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Family Justice Center of St. Joseph County awarded grant to expand project

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The Family Justice Center of St. Joseph County has been awarded a two-year grant to support its work with victims of domestic violence, sexual assault and stalking.

The U.S. Department of Justice Office on Violence Against Women presented the grant to the FJC Protective Order Project. The funds will enable the Family Justice Center to add another attorney and advocate to the project team.

In its sixth year, the Protective Order Project offers help, including social services and legal assistance, in one location to individuals seeking protection for themselves or their minor children. An effort is then made to follow each person who receives help, and assistance is given to individuals who have their protective orders violated.

A clerk of the courts is on-site so victims can file their protective order petitions conveniently and in a secure space. Access to project partners, such as Indiana Legal Services and the St. Joseph County Prosecutor’s Office Special Victims Unit, is provided as well.

“Protective orders are an important tool for survivors in safety planning,” project attorney Erika Walz Joo stated in a press release. “Our aspiration is that they are effective for victim safety and for holding perpetrators accountable.”

The FJC Protective Order Project has charted a dramatic increase in the number of victims needing assistance. In 2010, the project helped 225 victims with filing protective order petitions. That number rose to 386 in 2011 and to 420 in 2012.



 
 

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  1. Paul Ogden doing a fine job of remembering his peer Gary Welsh with the post below and a call for an Indy gettogether to celebrate Gary .... http://www.ogdenonpolitics.com/2016/05/indiana-loses-citizen-journalist-giant.html Castaways of Indiana, unite!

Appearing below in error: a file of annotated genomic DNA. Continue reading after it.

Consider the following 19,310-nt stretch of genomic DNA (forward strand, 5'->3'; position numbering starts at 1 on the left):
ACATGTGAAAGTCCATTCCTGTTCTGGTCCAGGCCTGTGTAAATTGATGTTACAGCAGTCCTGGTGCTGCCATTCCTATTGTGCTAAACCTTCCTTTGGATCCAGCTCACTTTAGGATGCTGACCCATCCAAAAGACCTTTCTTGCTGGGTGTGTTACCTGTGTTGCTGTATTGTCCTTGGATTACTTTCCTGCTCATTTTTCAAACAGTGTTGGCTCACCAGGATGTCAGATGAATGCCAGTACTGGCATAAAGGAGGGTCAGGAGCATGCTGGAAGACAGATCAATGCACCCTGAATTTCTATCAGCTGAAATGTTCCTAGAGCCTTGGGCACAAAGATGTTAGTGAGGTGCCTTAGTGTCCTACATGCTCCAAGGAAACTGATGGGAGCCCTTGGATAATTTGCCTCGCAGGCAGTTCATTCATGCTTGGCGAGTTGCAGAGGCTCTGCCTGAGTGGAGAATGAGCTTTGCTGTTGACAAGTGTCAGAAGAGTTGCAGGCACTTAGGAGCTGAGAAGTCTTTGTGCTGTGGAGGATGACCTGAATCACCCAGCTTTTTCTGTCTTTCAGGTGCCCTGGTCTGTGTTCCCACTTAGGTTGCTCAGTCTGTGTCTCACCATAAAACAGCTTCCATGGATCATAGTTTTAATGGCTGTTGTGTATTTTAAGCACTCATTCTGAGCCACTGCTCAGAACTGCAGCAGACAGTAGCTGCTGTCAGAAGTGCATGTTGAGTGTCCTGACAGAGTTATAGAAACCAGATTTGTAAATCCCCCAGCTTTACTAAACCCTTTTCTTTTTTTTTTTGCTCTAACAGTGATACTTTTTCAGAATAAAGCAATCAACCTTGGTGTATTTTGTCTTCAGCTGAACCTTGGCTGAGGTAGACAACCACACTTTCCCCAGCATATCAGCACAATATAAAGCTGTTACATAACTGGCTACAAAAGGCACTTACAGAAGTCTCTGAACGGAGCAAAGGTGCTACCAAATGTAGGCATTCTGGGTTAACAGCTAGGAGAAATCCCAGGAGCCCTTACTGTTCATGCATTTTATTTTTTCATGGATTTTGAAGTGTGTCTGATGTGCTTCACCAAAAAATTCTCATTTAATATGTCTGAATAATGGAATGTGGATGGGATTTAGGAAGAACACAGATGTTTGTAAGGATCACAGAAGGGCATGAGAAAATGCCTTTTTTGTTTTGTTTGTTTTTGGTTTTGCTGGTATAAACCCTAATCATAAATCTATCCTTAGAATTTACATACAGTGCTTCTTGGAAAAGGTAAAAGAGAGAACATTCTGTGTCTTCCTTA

2. It's unfortunate that someone has attempted to hijack the comments to promote his own business. This is not an article discussing the means of preserving the record; no matter how it's accomplished, ethics and impartiality are paramount concerns. When a party to litigation contracts directly with a reporting firm, it creates, at the very least, the appearance of a conflict of interest. Court reporters, attorneys and judges are officers of the court and must abide by court rules as well as state and federal laws. Parties to litigation have no such ethical responsibilities. Would we accept insurance companies contracting with judges? This practice effectively shifts costs to the party who can least afford it while reducing costs for the party with the most resources. The success of our justice system depends on equal access for all, not just for those who have the deepest pockets.

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